By Mahar Mangahas
Both of this week’s two releases of the first findings from the fourth-quarter 2013 Social Weather Survey showed steadiness in the sentiments of the Filipino people, despite the horrendous suffering and damage recently wrought by Supertyphoon “Yolanda.”
By Julie Hall
Accustomed though it is to disasters, the Philippines has taken an extraordinary pummeling in recent months and endured more than its normal portion of pain and distress.
By Dante Dalabajan
The past few months were notable for the bad news that hogged the headlines. One—noteworthy for the amount of money it involved and the big names it has so far implicated—was the pork barrel scandal. Predictably, the scandal has moved the chattering classes to circle the wagons against the thieves of taxpayers’ money. But while it is indeed an issue of taxpayers’ money, it is equally true that it is an issue of money taken away from poor farmers and fishers who were used as a ruse to steal us blind.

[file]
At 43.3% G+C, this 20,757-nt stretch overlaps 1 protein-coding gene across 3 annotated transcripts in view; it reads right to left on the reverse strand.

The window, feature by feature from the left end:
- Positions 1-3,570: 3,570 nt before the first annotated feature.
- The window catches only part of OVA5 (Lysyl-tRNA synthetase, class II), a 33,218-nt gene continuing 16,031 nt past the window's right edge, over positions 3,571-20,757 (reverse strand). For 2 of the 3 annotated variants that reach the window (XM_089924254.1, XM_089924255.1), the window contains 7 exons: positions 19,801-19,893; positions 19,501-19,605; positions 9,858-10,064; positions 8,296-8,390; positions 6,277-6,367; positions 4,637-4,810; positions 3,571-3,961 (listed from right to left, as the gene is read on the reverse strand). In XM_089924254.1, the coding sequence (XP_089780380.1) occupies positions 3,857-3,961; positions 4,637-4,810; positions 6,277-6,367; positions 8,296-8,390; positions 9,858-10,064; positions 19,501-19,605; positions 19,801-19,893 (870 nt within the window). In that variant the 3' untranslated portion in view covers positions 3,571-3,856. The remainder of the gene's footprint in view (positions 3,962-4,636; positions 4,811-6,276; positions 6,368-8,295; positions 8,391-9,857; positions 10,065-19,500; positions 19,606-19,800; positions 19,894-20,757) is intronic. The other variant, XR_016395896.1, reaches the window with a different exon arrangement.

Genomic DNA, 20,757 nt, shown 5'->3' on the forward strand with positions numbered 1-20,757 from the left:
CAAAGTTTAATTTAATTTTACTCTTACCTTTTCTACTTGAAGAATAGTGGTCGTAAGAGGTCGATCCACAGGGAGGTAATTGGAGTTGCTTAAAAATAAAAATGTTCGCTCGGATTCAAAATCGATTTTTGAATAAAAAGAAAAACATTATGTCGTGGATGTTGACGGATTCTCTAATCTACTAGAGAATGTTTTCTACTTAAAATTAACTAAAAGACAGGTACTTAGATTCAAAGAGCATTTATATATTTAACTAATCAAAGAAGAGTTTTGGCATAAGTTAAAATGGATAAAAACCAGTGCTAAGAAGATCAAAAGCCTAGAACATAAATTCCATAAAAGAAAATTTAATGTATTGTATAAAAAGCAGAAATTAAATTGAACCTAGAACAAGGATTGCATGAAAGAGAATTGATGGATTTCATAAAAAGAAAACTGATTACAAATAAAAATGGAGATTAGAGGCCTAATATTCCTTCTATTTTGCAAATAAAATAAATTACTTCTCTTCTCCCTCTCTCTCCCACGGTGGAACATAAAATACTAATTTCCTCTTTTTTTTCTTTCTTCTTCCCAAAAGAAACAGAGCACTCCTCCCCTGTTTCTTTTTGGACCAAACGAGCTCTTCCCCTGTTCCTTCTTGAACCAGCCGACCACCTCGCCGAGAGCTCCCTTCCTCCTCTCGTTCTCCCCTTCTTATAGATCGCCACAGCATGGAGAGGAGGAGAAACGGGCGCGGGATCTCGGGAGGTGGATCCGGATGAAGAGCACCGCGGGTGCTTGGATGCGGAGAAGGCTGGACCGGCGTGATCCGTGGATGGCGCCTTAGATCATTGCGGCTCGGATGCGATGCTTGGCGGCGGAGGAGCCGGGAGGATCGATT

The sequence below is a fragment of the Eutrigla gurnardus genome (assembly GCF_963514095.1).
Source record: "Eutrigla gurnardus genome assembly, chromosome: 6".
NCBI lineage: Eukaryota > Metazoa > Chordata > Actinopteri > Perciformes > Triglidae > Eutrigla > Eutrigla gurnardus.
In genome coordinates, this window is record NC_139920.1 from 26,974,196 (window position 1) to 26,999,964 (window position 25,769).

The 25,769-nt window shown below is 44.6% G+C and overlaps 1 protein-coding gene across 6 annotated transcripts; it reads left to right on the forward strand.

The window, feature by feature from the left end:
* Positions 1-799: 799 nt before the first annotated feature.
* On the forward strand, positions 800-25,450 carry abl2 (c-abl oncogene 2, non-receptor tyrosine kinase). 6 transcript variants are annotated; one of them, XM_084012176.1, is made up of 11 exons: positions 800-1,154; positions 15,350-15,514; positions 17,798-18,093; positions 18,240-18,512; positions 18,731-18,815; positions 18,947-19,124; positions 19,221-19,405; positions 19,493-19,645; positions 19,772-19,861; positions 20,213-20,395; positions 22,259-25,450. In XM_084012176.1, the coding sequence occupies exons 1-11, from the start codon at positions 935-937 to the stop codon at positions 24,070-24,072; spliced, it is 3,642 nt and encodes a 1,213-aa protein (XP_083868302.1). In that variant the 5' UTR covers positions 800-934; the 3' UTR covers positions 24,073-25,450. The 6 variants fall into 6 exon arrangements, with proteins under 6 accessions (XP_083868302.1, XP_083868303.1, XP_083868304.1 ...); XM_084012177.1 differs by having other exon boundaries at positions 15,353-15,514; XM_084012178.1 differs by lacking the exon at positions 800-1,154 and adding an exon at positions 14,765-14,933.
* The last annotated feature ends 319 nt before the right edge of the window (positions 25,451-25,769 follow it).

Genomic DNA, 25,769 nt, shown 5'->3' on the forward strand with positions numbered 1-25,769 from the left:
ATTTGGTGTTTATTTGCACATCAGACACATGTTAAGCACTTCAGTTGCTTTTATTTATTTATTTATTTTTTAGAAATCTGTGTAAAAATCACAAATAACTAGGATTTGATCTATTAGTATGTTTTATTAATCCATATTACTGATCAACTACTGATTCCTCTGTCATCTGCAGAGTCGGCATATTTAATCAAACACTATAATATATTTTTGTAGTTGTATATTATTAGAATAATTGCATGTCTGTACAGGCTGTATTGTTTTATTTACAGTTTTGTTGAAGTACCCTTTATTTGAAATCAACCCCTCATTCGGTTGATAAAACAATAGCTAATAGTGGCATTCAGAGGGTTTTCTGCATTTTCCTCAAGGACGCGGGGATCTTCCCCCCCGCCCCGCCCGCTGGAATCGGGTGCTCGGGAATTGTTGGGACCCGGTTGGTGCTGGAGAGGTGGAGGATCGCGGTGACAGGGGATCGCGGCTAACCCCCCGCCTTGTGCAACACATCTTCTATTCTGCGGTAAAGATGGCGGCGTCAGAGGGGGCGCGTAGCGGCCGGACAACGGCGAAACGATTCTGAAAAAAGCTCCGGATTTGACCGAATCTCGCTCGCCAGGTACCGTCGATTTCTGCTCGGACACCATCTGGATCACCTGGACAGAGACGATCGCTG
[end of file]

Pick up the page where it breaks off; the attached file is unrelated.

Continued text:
It now appears that the Aquino administration is indeed neglecting the victims of Typhoon “Pablo.” The spotlight is now on the young students among these victims: They are starting the new school year in tents provided by Unicef, using school materials that reportedly have been “scavenged.”
This is in reaction to the editorial “Hunger” (Inquirer, 3/2/13) which stated that “The raid (last Feb. 26) on the regional office of the Department of Social Welfare and Development in Davao City would not have happened had national and local officials been sensitive to the situation of the survivors of Typhoon ‘Pablo’ from Compostela Valley and Davao Oriental.”